The dying know which five things really matter in life
The big questions come up as life draws to a close: what really matters? What should I have done better? If you put these questions to people on their deathbed, you will always hear the same five answers. Sometimes the young should listen to the old.
All you have left at the end are relationships. (iStock)
“Non, rien de rien, non, je ne regrette rien”, sang Edith Piaf, France's most famous singer, when she was terminally ill in 1960: “I have no regrets”. The song garnered worldwide attention. Three years later Piaf died of cancer and cirrhosis of the liver, aged just 47. The American Frank Sinatra struck a similar tone when contemplating mortality in his worldwide hit “My Way”: “Regrets, I've had a few. But then again, too few to mention.” Looking back on life free of regrets and feeling fulfilled when death is near is a fortunate position to be in
Not everyone looks back on life in the same way as Edith Piaf or Frank Sinatra. Bronnie Ware knows more than most about the thoughts, fears and doubts of the dying. The Australian nurse spent a long time working in palliative care, so she was often with patients during the last three to twelve weeks of life. She knows what preoccupies the dying: “Each experienced a variety of emotions as expected – denial, fear, anger, remorse, more denial and eventually acceptance. Every single patient found their peace before they departed though, every one of them” (http://www.bronnieware.com/blog/regrets-of-the-dying).
Bronnie Ware also often asked dying patients about any regrets they may have had or how they could have done things better. Interestingly, the answers tended to centre on the same topics. This led to Ware writing a book “The Top Five Regrets of the Dying: A Life Transformed by the Dearly Departing”, which became a bestseller and was translated into 29 languages.
The top five unfulfilled wishes
- Having the courage to live your own life.
This was the most common regret of all: trying to meet other people’s expectations and not living the way they actually wanted to. When life is almost over, people realise which dreams remained unfulfilled. That's because when your health starts to go, it’s too late to make a change.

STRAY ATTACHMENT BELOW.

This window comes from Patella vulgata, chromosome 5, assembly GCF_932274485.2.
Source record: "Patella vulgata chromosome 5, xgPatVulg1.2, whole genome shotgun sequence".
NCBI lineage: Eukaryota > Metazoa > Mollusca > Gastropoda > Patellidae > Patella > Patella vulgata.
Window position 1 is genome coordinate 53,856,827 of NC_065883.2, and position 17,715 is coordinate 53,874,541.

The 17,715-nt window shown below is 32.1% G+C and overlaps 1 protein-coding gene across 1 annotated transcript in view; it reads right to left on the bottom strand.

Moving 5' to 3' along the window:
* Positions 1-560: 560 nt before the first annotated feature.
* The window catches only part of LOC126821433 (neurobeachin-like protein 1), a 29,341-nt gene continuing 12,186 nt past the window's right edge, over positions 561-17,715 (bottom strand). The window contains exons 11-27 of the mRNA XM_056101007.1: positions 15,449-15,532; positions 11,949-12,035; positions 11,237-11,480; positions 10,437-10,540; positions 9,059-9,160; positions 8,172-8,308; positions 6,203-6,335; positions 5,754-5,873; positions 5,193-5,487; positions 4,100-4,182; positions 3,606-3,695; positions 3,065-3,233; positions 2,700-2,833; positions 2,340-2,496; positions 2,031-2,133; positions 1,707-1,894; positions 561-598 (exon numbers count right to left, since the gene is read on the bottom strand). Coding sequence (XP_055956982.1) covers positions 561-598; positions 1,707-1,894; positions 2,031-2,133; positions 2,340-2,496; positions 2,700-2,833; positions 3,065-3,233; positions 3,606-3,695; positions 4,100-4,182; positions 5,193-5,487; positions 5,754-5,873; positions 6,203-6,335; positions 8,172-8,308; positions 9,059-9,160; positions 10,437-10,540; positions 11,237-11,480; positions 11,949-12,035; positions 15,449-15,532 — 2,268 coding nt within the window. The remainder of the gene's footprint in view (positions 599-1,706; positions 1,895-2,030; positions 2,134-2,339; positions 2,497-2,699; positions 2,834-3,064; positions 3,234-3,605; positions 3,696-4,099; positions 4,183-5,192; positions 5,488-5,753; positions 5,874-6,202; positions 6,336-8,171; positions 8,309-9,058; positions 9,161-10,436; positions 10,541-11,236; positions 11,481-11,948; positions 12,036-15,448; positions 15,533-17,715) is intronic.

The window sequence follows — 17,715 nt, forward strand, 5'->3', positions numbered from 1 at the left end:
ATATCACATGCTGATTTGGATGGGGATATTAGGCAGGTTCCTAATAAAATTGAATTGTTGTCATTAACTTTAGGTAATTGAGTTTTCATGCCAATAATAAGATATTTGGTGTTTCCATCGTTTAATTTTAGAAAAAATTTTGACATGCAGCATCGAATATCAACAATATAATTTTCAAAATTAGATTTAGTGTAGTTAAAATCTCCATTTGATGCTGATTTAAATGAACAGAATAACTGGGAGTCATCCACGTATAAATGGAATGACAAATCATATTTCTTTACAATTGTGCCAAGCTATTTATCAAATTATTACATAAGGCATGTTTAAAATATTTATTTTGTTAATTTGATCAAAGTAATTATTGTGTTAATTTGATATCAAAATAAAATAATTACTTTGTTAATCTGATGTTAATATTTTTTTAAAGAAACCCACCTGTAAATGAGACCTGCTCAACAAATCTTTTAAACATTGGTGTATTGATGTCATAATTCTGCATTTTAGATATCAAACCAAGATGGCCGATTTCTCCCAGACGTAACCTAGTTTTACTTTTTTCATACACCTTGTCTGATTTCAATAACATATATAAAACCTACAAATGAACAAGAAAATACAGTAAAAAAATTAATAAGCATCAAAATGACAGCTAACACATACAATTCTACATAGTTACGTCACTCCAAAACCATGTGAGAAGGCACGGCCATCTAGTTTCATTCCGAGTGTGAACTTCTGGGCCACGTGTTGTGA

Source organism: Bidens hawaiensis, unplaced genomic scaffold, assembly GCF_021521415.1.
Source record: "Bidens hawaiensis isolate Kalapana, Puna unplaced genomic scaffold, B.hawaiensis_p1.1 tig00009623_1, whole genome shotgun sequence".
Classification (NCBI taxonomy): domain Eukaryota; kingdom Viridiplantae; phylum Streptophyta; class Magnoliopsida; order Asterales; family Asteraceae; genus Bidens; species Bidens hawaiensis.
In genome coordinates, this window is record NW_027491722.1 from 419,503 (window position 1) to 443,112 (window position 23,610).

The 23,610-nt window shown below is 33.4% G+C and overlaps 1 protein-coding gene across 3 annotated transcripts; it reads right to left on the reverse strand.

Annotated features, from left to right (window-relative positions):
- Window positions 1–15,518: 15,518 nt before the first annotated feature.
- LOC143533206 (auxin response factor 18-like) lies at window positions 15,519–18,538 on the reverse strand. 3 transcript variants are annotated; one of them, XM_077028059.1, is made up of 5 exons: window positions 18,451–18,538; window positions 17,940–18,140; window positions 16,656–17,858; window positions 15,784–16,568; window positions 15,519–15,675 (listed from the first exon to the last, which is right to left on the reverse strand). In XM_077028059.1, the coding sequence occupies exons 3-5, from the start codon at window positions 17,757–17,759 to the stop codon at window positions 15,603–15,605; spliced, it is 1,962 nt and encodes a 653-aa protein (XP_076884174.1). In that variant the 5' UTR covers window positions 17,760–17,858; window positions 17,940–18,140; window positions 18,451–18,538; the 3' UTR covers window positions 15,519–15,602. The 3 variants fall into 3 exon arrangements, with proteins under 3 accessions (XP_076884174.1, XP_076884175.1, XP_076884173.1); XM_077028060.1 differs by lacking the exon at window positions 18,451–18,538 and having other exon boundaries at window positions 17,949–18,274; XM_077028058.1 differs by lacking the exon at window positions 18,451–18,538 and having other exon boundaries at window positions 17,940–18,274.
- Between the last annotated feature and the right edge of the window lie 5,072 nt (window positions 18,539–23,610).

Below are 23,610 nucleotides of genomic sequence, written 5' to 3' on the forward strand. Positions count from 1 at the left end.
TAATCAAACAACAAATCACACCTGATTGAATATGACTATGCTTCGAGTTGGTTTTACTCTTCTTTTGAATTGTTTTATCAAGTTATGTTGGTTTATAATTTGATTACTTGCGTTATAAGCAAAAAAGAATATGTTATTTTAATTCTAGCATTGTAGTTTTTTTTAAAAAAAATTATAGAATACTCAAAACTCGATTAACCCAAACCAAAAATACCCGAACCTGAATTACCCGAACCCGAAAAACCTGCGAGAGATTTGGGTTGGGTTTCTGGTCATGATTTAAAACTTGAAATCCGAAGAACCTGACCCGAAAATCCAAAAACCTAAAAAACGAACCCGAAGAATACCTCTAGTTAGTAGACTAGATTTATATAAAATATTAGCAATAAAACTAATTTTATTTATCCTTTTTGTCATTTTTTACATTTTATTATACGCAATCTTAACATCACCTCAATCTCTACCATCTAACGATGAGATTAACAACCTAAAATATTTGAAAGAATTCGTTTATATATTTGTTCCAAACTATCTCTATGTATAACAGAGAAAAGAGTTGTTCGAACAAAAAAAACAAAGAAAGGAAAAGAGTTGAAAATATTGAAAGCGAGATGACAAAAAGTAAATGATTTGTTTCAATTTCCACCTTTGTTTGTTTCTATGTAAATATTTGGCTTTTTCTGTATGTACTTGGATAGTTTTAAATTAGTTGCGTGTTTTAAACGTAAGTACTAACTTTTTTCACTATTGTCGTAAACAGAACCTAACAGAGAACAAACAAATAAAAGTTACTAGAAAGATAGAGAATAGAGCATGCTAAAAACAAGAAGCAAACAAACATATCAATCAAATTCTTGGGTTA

- Not to work so much
Every male patient Ware spoke to regretted having worked too much. As a result, they had missed their children growing up or spending time with their wife. Some women also mentioned this, however as they were from an older generation, many of the female patients had not been the main breadwinners in their families.
- Showing their feelings more
Many people were unhappy at having repressed their feelings, possibly because they were afraid of stripping away the veneer of harmony, didn't want to show their hand or so they could have a peaceful life with others. Bronnie Ware also noticed that many of these people developed illnesses due to their bitterness.
- Staying in touch with friends
Many people regretted not having made more time and effort to maintain friendships. They lost touch because they were too busy with work, moved somewhere else or started a family. When life draws to a close, writes Ware, all you have left are love and relationships.
- Being happy
We live in “result-oriented” times, both in our working and personal lives. Many of Ware’s patients found they made their happiness too dependent on a result or outcome instead of simply enjoying the moment. They also found themselves caught up in old habits and behaviours and were afraid of change. “Happiness is a choice”, as Bronnie Ware puts it.
Bronnie Ware's work in palliative care has had a lasting effect on her own life. “I express myself much more clearly now,” she says. “I also regularly ask myself whether I will come to regret a decision. If the answer is yes I have to find another way.”
This point also comes out in her conversations with the dying: there is a common thread running through all five unfulfilled wishes. People can decide for themselves and it is up to us how we live our life.
Even if the wishes initially come across as truisms, Ware’s book suggests that they are often put off for too long in the hustle and bustle of everyday life.
Sometimes all you need to do is listen to old people’s advice while there is still time to act on it.